fed policy: JPMorgan, Citi scrap Fed rate-cut bets for July after jobs data

Estimated read time 9 min read

Economists at Citigroup Inc. and JPMorgan Chase & Co., some of the last holdouts predicting a Federal Reserve interest-rate cut in July, have relented.
After Friday’s release of stronger-than-anticipated May employment data, Citigroup now sees US policymakers making their first move in September, while JPMorgan looks for no change until November. “We are shifting our base case for the first rate cut from July to September,” Andrew Hollenhorst, Citigroup’s chief US economist, said in a report Friday. While the labor market and US economy both appear to be slowing, “surprisingly strong job growth” last month will probably stay the Fed’s hand while “waiting for more data on slower activity and inflation.”

JPMorgan’s chief US economist Michael Feroli, also in a Friday report, said “the recent momentum in job growth” suggests that the “broader” labor-market weakening the Fed has said could warrant a rate cut may take more than three months to materialize.


Citi’s new forecast is for three quarter-point rate cuts this year — in September, November and December. Previously the bank forecast four, with one at each Fed policy meeting from July to December. JPMorgan’s changed from three cuts this year to just one, followed by one per quarter next year.Yields surged and derivatives markets priced in a smaller total amount of Fed rate cuts this year after the employment report showed that job creation and wage growth exceeded economist estimates. The cumulative amount of easing expected by traders dropped by about 10 basis points to 38 basis points. Among other major Wall Street banks, at least six were forecasting a Fed rate cut in September as of this week, and at least four looked for an initial cut in December.Wall Street has been caught off guard all year by the resilience of the US economy after 11 Fed rate hikes from March 2022 to July 2023 brought the target range for the federal funds rate to 5.25% to 5.5%. At the start of the year, derivatives markets priced in at least six quarter-point rate cuts by December, and several banks had forecasts for at least five.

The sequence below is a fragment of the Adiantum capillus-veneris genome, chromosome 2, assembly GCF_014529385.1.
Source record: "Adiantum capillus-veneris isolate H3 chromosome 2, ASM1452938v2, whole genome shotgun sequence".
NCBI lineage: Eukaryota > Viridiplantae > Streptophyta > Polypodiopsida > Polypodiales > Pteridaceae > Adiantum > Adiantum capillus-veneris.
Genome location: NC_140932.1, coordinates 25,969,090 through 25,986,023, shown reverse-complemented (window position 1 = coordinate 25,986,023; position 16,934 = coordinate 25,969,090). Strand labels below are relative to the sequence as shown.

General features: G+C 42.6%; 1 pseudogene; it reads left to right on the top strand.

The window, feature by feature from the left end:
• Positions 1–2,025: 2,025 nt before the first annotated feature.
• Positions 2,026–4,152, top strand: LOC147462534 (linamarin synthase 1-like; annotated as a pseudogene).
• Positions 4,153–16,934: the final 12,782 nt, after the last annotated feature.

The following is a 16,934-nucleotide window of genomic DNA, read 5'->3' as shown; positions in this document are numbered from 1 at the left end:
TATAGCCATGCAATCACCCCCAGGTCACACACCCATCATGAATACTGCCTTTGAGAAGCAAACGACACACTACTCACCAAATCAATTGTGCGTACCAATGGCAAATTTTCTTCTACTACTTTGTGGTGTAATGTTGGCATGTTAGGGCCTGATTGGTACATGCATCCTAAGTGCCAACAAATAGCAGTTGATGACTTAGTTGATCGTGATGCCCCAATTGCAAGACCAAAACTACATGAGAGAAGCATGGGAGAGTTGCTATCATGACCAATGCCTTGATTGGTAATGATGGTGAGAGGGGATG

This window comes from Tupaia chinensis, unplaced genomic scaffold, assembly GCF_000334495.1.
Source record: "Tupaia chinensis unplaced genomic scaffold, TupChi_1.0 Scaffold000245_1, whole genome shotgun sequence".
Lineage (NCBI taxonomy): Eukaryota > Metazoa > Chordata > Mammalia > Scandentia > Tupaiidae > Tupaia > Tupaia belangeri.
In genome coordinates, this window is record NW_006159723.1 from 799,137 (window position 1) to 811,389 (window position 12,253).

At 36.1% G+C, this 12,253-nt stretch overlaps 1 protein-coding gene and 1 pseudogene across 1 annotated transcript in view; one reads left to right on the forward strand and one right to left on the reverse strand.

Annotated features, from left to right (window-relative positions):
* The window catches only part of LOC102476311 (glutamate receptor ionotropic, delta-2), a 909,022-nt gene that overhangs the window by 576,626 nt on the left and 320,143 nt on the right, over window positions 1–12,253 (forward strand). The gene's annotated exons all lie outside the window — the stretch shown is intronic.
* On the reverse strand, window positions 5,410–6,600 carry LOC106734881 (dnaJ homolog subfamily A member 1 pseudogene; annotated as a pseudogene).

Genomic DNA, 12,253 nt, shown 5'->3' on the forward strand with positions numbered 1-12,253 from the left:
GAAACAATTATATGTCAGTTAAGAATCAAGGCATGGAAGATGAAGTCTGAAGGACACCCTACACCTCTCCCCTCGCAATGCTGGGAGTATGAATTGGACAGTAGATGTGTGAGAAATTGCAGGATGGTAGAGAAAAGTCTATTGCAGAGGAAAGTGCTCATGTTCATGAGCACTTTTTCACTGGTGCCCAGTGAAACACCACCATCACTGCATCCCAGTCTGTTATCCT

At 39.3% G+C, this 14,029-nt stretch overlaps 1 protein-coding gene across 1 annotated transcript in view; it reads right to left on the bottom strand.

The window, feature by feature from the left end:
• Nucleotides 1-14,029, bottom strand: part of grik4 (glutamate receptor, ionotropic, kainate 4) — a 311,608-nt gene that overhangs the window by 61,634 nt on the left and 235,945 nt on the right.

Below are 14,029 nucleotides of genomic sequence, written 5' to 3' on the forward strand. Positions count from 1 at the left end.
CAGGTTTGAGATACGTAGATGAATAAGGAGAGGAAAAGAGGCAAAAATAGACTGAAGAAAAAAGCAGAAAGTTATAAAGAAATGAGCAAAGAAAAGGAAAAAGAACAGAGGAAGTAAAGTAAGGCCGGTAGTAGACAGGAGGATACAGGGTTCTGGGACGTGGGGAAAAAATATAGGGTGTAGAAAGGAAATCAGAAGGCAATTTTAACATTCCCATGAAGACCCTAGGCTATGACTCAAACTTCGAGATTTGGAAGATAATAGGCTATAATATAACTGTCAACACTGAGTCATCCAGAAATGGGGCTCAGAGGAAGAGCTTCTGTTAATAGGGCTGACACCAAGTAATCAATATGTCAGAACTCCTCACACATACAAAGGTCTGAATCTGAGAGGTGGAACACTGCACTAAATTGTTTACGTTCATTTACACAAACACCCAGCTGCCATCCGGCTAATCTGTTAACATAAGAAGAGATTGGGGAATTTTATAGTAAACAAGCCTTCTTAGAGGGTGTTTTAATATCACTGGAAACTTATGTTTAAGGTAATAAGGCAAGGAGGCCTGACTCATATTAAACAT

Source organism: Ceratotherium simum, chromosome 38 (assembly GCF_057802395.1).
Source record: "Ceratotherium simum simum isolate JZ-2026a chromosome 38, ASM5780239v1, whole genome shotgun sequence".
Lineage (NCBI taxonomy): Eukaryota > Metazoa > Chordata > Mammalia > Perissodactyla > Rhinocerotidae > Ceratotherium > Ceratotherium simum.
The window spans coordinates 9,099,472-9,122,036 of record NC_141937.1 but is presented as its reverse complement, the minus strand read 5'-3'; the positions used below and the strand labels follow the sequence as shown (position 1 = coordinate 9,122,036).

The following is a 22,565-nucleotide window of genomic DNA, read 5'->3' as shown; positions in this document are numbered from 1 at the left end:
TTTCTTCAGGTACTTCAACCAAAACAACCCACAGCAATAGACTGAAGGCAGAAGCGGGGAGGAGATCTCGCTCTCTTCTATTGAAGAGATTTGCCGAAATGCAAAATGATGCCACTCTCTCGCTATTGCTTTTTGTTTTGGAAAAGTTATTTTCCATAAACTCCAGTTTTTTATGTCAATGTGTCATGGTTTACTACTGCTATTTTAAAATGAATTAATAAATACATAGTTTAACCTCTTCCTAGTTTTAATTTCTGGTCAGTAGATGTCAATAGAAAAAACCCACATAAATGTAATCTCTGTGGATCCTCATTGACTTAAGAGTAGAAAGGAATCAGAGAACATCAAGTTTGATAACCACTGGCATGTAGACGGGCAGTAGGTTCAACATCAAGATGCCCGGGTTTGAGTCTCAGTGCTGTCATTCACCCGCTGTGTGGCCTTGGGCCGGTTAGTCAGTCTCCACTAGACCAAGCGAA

Those outlooks were gradually scaled back, particularly after progress toward lower inflation stalled.

Fed policymakers, whose median end-2024 projection for the fed funds rate was 4.625% in December and March, responded with comments emphasizing the need for greater certainty on the inflation trend before cutting rates. Fed Governor Christopher Waller, for example, said on May 21 “several more” months of good inflation data were needed.

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